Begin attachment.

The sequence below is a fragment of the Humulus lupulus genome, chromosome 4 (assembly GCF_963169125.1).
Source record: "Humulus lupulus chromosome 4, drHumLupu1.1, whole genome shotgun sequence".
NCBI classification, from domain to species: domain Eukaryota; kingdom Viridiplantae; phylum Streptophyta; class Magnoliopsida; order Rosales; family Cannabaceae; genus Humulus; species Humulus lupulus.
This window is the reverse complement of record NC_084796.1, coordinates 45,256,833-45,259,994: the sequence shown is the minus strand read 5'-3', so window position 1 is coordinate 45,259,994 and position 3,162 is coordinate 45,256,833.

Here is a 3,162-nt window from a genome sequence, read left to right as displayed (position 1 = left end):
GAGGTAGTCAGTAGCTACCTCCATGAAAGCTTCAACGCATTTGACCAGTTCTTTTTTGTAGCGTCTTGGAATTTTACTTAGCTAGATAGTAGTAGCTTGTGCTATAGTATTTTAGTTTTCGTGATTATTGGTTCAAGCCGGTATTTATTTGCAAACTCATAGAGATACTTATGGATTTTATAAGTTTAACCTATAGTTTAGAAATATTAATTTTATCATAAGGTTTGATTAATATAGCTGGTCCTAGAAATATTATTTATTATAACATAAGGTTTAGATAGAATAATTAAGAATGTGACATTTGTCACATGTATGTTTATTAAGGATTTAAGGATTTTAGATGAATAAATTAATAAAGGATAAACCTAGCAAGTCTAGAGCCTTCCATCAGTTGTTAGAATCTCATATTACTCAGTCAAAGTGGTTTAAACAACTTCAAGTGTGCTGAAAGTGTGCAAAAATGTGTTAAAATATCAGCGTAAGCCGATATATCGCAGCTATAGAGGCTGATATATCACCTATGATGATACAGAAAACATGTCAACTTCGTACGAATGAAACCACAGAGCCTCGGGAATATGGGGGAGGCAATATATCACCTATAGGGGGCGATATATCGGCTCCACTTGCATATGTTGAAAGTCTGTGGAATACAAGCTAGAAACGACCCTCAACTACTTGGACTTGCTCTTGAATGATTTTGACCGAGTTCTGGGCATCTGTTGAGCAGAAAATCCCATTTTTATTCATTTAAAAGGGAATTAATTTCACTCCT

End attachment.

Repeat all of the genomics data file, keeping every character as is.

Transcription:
The sequence below is a fragment of the Humulus lupulus genome, chromosome 4 (assembly GCF_963169125.1).
Source record: "Humulus lupulus chromosome 4, drHumLupu1.1, whole genome shotgun sequence".
NCBI classification, from domain to species: domain Eukaryota; kingdom Viridiplantae; phylum Streptophyta; class Magnoliopsida; order Rosales; family Cannabaceae; genus Humulus; species Humulus lupulus.
This window is the reverse complement of record NC_084796.1, coordinates 45,256,833-45,259,994: the sequence shown is the minus strand read 5'-3', so window position 1 is coordinate 45,259,994 and position 3,162 is coordinate 45,256,833.

Here is a 3,162-nt window from a genome sequence, read left to right as displayed (position 1 = left end):
GAGGTAGTCAGTAGCTACCTCCATGAAAGCTTCAACGCATTTGACCAGTTCTTTTTTGTAGCGTCTTGGAATTTTACTTAGCTAGATAGTAGTAGCTTGTGCTATAGTATTTTAGTTTTCGTGATTATTGGTTCAAGCCGGTATTTATTTGCAAACTCATAGAGATACTTATGGATTTTATAAGTTTAACCTATAGTTTAGAAATATTAATTTTATCATAAGGTTTGATTAATATAGCTGGTCCTAGAAATATTATTTATTATAACATAAGGTTTAGATAGAATAATTAAGAATGTGACATTTGTCACATGTATGTTTATTAAGGATTTAAGGATTTTAGATGAATAAATTAATAAAGGATAAACCTAGCAAGTCTAGAGCCTTCCATCAGTTGTTAGAATCTCATATTACTCAGTCAAAGTGGTTTAAACAACTTCAAGTGTGCTGAAAGTGTGCAAAAATGTGTTAAAATATCAGCGTAAGCCGATATATCGCAGCTATAGAGGCTGATATATCACCTATGATGATACAGAAAACATGTCAACTTCGTACGAATGAAACCACAGAGCCTCGGGAATATGGGGGAGGCAATATATCACCTATAGGGGGCGATATATCGGCTCCACTTGCATATGTTGAAAGTCTGTGGAATACAAGCTAGAAACGACCCTCAACTACTTGGACTTGCTCTTGAATGATTTTGACCGAGTTCTGGGCATCTGTTGAGCAGAAAATCCCATTTTTATTCATTTAAAAGGGAATTAATTTCACTCCT